Radiculopathy Treatment

Richard Ulm  0:05 

Hey guys, Dr. Richard Ulm here. I’m here with Dr. Bradley Muse here at CCRC. In this video, we wanted to talk about radiculopathy. So, that’s a common thing that you will hear out there, and we wanted to kind of educate you. What is radiculopathy specifically? What does it have to do with the condition that you may or may not have? How do you assess it? How do you treat it?


Brad Muse  0:25 

Yeah. So, radiculopathy is going to be a case where we have symptoms that are going into the arm or the leg. But just because you have symptoms into the arm or the leg does not necessarily mean it’s radiculopathy. So, when we’re talking about these cases, radiculopathy is actually a symptom of something that’s causing it. So, for it to be considered a radiculopathy. I feel like I’m saying radiculopathy a lot. But it’s great…


Richard Ulm  0:48 

For SEO, we’re trying to get as much radiculopathy in there.


Brad Muse  0:51 

So, it’s a neurogenic issue, meaning we have these nerve roots in the neck, in the low back that when they’re stressed, whether it’s through pinching, so like a pinched nerve; tension or some kind of blunt force trauma, that can aggravate that nerve root, which can then give us these ridiculous type symptoms down the arm. Now, not all radiculopathy are built the same. So, with that in mind, we got to talk a little bit about assessment and treatment.


Richard Ulm  1:17 

Yeah. Usually, radiculopathy is going to be associated with sort of intense aching, or lightning symptoms, or whatever. They don’t have to go all the way down to the arms, or all the way down into the hand. A lot of people think that, like, “Oh, I’ve got radiculopathy.” You can technically have radiculopathy that just goes into the shoulder, we see this all the time. But you can also have numbness and tingling. You can have weakness in the muscles. Those are all neurogenic, meaning coming from the nerve. And that comes from some sort of pathology, whether it’s like a chemical pathology, or a blunt force trauma, or something that’s damaging the nerve, producing syndromes in the arm. Now, as he said, it’s really just a symptom. So, it’d be like coming in and saying… If the doctor identifies that you have radiculopathy, that’s like saying, like, “Hey, you have low back pain.” Cool, good to know. Now, what do we do with it? And that’s where the assessment, the treatment comes in. So, the good news is, these are things that can be fixed. And if you go into a good clinic, they’re going to do a thorough assessment and figure out, number one, are the symptoms in your arm or your leg actually true radiculopathy? Meaning they’re coming from a nerve. Are they coming from something else? And then, they have to dig in and figure out, well, where is that? Which nerve is it? You can have radiculopathy that follows a specific nerve, like the median nerve, which is the one that’s famous for the carpal tunnel syndrome. I just said, “The carpal tunnel syndrome.” For carpal tunnel syndrome. And there’s a radial nerve, and an ulnar nerve, there’s some other ones in there. Or you can actually have nerve root issues, which are going to sort of show up in different areas. And really, to be honest with you, we’re going to use two main tools that we’re going to identify this. Number one, we’re going to do a thorough neurological evaluation. So, that’s going to be testing your ability to feel sensation in different parts of the arms, of the legs. That’s going to be testing your reflexes. That’s going to be also testing the muscle strength at given areas so that we can assess at which level is the radiculopathy coming from. The other one is going to be McKenzie. So, McKenzie, as you might have seen if you’ve been perusing around the website or YouTube, we’ve got a lot. All the docs actually are certainly trained in McKinsey. Dr. Muse and I have actually been certified in McKinsey. So, this is a very powerful tool that’s going to use repetitive movements of the neck of the back to be able to identify if the pain or the symptoms are coming from the spine itself. Now, we’ve got tons of videos on McKenzie that I advise that you check out if you’re interested in that. It’s an incredibly gentle, it’s an incredibly powerful, and it’s a non-invasive tool to address — and not only to address, but also to identify radiculopathy.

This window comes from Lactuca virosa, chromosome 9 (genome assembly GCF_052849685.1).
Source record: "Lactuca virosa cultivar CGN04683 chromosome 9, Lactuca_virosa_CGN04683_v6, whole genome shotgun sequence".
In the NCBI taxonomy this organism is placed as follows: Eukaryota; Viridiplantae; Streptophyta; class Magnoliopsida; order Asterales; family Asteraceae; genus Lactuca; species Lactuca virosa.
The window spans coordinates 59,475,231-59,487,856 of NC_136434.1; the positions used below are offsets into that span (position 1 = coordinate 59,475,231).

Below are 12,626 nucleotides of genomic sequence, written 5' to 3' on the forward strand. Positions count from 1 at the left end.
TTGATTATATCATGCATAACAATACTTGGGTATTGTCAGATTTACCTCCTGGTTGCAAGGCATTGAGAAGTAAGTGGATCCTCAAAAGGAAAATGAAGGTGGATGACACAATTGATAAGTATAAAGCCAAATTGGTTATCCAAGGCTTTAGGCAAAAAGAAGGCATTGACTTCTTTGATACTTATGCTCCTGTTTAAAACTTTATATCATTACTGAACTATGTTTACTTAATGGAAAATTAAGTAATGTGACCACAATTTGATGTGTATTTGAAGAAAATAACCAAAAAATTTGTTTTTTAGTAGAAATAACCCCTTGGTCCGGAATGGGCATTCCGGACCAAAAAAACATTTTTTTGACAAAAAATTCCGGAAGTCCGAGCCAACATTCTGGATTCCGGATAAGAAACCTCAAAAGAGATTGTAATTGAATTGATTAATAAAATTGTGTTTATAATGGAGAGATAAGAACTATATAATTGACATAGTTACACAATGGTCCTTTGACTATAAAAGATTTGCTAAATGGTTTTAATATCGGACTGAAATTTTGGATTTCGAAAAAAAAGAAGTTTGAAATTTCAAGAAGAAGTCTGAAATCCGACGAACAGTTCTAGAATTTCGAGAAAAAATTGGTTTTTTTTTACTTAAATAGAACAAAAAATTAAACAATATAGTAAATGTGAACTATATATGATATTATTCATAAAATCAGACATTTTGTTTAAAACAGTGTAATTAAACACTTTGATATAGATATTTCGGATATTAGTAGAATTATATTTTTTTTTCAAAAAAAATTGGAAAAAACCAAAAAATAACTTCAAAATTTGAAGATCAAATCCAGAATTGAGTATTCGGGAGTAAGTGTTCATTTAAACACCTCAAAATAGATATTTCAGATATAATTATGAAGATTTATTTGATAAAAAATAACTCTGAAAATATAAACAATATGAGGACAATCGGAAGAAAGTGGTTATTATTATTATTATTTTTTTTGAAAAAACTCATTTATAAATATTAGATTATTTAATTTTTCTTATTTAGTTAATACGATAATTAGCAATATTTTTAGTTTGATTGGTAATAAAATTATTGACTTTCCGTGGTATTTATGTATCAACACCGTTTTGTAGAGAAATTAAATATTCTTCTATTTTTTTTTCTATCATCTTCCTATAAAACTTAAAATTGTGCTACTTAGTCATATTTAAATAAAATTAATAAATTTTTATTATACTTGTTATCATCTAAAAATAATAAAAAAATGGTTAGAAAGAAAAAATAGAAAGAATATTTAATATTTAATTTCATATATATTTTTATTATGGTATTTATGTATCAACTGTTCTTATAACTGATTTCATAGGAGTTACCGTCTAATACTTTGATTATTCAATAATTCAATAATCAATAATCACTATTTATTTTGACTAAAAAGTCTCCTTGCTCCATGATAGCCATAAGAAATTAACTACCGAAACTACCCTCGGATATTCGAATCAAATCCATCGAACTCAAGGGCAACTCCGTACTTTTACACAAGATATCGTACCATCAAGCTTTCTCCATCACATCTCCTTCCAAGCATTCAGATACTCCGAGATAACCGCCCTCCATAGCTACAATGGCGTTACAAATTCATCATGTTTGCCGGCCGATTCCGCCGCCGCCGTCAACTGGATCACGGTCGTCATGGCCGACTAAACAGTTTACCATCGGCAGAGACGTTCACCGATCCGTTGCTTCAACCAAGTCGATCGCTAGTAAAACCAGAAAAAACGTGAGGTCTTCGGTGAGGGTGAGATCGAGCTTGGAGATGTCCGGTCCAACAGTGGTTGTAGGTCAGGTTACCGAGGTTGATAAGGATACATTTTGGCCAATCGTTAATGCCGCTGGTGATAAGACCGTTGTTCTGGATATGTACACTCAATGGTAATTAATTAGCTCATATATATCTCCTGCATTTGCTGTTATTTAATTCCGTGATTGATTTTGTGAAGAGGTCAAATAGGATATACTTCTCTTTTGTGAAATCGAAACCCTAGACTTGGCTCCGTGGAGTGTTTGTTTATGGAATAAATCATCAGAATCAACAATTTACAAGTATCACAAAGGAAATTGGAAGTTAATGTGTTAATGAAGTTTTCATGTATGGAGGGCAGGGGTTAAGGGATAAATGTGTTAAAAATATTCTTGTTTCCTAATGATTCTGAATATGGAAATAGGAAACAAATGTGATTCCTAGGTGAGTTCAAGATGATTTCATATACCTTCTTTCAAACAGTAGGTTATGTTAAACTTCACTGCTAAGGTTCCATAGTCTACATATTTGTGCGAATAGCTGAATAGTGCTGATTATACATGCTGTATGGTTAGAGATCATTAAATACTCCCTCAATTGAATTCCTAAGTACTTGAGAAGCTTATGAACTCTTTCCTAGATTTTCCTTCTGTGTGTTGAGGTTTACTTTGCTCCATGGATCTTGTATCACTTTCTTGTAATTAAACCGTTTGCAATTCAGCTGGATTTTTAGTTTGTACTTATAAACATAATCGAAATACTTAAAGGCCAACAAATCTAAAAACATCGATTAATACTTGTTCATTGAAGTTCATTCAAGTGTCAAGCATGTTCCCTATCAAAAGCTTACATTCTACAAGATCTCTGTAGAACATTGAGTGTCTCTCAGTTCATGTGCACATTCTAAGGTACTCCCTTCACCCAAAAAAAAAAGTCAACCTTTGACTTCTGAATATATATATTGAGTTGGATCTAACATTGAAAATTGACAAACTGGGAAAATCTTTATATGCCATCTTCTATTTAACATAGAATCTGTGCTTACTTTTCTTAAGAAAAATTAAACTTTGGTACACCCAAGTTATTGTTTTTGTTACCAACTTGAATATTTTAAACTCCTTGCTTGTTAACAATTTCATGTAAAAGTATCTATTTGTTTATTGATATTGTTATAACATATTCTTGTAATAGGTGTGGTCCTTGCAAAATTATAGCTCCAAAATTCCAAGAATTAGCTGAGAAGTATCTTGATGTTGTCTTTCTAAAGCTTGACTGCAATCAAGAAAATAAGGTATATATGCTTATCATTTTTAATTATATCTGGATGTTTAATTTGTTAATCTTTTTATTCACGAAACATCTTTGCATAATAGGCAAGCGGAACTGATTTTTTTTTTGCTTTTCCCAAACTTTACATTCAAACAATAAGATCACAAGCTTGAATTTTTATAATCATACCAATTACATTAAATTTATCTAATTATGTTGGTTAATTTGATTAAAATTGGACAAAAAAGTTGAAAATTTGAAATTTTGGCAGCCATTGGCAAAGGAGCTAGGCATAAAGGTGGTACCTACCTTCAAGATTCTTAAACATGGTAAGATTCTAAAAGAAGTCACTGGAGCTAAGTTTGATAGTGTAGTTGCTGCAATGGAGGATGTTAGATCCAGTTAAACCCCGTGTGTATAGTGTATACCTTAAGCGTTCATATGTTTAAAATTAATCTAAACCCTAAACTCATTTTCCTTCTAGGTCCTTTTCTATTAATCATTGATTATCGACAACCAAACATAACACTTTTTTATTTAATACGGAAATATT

Brad Muse  4:06 

Yeah. And the McKenzie method, once again, go look at our other videos, but it’s specific to the individual. When we’re working with these radiculopathies, we need to figure out if there’s a specific direction, in the case of the neck and the arm, that we got to move that thing to get those symptoms back up out of the arms.


Richard Ulm  4:23 

Yeah. Now, if you have radiculopathy, or you think you have radiculopathy, or if a doctor has told you that you have radiculopathy, you need to make sure that you go somewhere where they can assess where is it coming from. Is it true radiculopathy? What’s the severity of the radiculopathy? And have somebody go in there and actually look at that. We obviously favor McKenzie and some other techniques that we have other videos on like neurodynamics, nerve movement stuff. But the thing that we want you to realize is that it is fixable. It’s just a symptom to a bigger problem. But if you have someone that can thoroughly sort of evaluate it, these things are fixable. No matter how severe the symptoms, the vast majority of the time, there is something that you can do that is non-surgical to fix your symptoms.


Brad Muse  5:07 

Go look at the other videos. Follow us on Instagram. Reach out if you have any questions. But, hopefully, this was helpful for you guys.

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